I know there are many more things that could be said and I would certainly welcome any comments someone might want to add to the conversation. It is a thorny topic to address because I fully understand how difficult is to be part of a traditional church that doesn’t appreciate the importance of parents discipling their own children. I also understand that there are times when a church can actually work against the efforts of the parents and once that line is crossed, it is difficult, if not outright unwise, to remain in that sort of environment.

At the same time, I also recognize the dangers that are lurking within a family integrated church, especially as they are related to the leaders within the patriocentric movement. Again, I see this model as a severe and unnecessary overreaction to the traditional church and, knowing what I know at this time, would only recommend this type of congregation IF no other Bible teaching church was available.

All of that being said, here are some ways I think the traditional church might minister to families, especially homeschooling families who seek to disciple and mentor their own children.

Pastors ought to regularly preach and teach the importance of family worship at home and should inspire fathers to take the lead. I recognize that before this can happen, pastors must be convinced, themselves, that this is the most effective way of mentoring sons and daughters. Each pastor ought to prayerfully consider the programs and activities within his church and question whether they strengthen the hands of the parents in this task or if they compete with the parents. They may be surprised to learn that some things are actually undermining the discipling efforts of mom and dad.

Pastors would do well to read the writings of Richard Baxter, a Puritan pastor in England who took very seriously his role in the discipling of families. His philosophy was that if he preached sound doctrine from the pulpit, making application as he did, and if met personally with his families every year to be certain that they were catechizing their children, he would need to spend less time in individual counseling. His books The Reformed Pastor and The Christian Directory both serve as a model, though some of topics seem archaic, for pastors today who understand the role sound teaching plays in instructing families, especially fathers.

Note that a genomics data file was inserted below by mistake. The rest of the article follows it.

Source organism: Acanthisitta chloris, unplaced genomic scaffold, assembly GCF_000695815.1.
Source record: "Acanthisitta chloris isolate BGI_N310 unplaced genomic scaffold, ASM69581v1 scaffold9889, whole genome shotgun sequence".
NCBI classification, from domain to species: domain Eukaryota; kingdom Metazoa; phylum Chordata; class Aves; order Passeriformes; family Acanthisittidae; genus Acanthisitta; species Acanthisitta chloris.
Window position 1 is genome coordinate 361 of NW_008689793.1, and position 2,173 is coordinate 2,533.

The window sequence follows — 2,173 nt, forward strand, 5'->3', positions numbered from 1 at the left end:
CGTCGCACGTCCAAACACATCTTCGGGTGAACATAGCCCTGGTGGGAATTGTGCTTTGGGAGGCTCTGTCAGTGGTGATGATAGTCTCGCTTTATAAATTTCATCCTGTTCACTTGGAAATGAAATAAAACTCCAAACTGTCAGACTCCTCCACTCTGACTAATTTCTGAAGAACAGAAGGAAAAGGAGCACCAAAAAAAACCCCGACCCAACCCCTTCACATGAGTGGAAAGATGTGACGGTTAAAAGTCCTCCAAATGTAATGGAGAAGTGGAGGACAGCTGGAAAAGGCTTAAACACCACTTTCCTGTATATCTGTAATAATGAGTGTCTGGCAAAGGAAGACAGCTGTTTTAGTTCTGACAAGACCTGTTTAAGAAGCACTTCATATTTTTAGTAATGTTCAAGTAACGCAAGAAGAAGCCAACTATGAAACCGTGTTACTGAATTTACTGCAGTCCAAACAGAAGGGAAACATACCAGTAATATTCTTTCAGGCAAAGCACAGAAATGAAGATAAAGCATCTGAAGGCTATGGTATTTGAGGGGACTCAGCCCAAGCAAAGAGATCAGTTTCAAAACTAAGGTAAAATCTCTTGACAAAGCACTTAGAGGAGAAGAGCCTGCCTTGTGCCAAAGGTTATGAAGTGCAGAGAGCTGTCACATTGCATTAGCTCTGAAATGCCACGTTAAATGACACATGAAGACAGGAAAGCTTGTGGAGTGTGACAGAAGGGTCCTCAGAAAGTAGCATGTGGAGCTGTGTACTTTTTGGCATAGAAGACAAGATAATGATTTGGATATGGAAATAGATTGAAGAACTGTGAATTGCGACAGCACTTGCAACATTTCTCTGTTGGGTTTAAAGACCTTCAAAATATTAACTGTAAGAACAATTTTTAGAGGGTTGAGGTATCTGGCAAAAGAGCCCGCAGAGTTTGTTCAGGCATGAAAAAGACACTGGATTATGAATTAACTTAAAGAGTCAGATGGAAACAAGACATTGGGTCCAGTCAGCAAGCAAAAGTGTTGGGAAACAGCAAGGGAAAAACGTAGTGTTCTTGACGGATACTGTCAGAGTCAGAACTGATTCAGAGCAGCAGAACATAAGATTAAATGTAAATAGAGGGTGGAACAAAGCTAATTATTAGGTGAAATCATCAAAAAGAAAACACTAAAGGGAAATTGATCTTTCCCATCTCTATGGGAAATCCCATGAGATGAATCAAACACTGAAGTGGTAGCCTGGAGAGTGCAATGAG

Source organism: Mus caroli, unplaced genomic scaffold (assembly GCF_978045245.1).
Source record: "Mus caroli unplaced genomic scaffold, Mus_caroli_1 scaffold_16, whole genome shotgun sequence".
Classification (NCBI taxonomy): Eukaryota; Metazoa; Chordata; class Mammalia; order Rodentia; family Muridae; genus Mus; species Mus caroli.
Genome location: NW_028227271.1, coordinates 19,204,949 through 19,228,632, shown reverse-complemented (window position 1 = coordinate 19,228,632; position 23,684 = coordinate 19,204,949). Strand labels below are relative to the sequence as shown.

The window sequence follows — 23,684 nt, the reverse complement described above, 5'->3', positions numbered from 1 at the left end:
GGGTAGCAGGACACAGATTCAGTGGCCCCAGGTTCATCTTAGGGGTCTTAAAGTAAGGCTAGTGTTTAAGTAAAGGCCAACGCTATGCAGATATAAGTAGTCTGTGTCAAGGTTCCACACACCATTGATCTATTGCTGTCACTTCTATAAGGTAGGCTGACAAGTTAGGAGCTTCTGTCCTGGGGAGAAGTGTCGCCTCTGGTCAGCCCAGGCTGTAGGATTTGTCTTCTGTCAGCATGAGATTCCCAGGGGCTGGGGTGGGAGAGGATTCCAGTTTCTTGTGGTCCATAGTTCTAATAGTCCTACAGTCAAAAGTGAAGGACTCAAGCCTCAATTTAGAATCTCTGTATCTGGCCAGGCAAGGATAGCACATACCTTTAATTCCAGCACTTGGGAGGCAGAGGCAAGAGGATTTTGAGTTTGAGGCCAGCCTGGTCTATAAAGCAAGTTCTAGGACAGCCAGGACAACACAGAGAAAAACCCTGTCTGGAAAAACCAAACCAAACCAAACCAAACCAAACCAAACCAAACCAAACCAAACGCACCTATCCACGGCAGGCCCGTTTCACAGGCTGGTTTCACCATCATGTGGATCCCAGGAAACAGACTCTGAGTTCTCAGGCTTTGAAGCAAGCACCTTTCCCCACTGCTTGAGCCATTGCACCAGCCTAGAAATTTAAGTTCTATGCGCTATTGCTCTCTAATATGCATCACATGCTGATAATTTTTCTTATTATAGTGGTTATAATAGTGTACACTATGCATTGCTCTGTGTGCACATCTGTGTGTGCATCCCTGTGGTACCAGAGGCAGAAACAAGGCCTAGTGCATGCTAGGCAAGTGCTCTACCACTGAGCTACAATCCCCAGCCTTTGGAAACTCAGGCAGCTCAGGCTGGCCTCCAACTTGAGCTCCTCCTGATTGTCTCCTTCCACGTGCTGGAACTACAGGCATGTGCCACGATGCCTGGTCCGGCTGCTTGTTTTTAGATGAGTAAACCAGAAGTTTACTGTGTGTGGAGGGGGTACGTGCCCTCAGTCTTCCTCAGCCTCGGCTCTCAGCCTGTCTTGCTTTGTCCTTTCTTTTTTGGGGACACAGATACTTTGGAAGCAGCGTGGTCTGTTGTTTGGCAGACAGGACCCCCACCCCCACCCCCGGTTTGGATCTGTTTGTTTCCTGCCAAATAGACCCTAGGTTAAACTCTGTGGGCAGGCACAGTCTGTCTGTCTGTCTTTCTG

Sometimes it is very easy to understand why pastors would be reluctant to abandon children’s ministries programs in their church. I can remember one time when I was on the ministry outreach board and we were faced with the problem of two AWANA buses that were in terrible need of costly repairs. The pastor talked with us and asked us if it wouldn’t be a better idea if we asked parents to bring their children to the church or if we would consider asking the club leaders or other church members to give rides to any of the children who ordinarily rode the bus. He felt that if we did this, we could make a better effort of reaching unchurched families with the Gospel rather than only the children who rode the bus. His goal was to find more opportunities for church members to make connections with entire families.

You would have thought the sky had fallen. Some members of the board thought that we couldn’t possibly expect parents to actually be responsible for the spiritual training of their children, let alone actually driving them to the church building. The truth was, some of the church members enjoyed using that time alone at home and THEY didn’t even want to bring their OWN children to the church.

The pastor used this as an opportunity to reassess the goals of the church and to preach about the responsibility of parents in spiritually training their own children. Frankly, it is much easier to just line up a bunch of people, buy some AWANA books, and give a portion of the church budget to a children’s ministry than it is to inspire some parents to train their own children. But, home discipleship should be taught as the norm and as what is expected of all Christian families.